The New Fringe Dwellers : The Problem of Ethnicity in Recent Australian Children's Picture Books Jeri Kroll , 1997 single work criticism
— Appears in: Old Neighbours, New Visions 1997; Papers : Explorations into Children's Literature , August vol. 9 no. 2 1999; (p. 31-39)
Kroll looks at several children's texts in an effort to investigate a number of questions pertinent to the issue of moving the representation of ethnic groups 'beyond the immigration experience in literature so that the ethnicity of non-Anglo characters is no longer the focus' (31). This includes clarifying the cultural norms against which such characters are pitted, investigating the significance of the landscape in defining nationality and finally, considering whether having more authors/illustrators of non-Anglo origin in the field would 'alter the representation of ethnic groups' (31). She concludes that 'the appearance of non-Anglo children or adults as picture book protagonists has not increased to a substantial degree in recent years' and while ethnic characters are 'visible', the lack of centrality given to migrant groups and individuals continues the process of marginalization, tokenism and stereotyping which continues to dominate representations of non-Anglo experiences in Australian picture books (38).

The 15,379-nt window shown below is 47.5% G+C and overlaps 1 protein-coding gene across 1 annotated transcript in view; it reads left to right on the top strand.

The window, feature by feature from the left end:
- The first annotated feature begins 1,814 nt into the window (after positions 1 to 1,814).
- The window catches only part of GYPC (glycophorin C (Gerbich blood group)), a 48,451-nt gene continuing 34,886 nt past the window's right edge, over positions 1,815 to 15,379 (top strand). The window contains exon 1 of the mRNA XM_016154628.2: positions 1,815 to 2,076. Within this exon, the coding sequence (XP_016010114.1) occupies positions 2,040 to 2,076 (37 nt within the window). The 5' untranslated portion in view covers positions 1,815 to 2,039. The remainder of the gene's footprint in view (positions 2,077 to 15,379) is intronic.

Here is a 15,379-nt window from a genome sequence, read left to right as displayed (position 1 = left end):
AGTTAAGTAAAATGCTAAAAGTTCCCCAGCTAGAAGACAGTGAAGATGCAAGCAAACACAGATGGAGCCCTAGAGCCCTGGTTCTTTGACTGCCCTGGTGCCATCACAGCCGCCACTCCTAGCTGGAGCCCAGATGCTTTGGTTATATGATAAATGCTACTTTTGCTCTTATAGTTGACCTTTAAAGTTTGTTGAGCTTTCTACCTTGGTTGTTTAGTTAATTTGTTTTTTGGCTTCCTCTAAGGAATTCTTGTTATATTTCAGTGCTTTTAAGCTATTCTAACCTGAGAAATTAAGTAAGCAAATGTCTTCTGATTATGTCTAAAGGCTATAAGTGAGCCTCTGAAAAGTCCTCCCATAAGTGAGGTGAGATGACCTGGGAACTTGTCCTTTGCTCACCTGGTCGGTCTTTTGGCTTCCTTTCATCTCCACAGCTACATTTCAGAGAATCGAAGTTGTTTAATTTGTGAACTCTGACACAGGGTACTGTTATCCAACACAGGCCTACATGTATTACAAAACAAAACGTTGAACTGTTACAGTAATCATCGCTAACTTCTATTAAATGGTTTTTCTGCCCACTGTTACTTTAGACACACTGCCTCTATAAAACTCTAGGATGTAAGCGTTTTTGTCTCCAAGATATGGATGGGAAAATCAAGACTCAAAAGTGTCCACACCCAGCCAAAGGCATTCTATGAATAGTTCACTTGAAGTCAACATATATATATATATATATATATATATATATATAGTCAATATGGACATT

y Developing Intercultural Understanding through Asian-Australian Children's Literature Kerry Mallan , Deborah Henderson , Amy Cross , Cherie Allan , Marrickville : Primary English Teaching Association Australia , 2014 7259502 2014 single work criticism This PETAA paper discusses how the cross-curriculum priority concerned with developing Asia literacy, namely 'Asia and Australia's engagement with Asia', can be significantly advanced through the study of children's literature. The discussion proceeds from a brief overview of the historical development of Asia literacy to its current place with the Australian Curriculum. It then considers the potential of literature for assisting students and teachers in realising this priority through the Asian-Australian Children's Literature and Publishing dataset, a research project on AustLit. Finally, it discusses a small selection of texts - two picture books and a novel - with suggestions of prompts for raising students' intercultural understanding.
Last amended 21 Oct 2016 11:40:00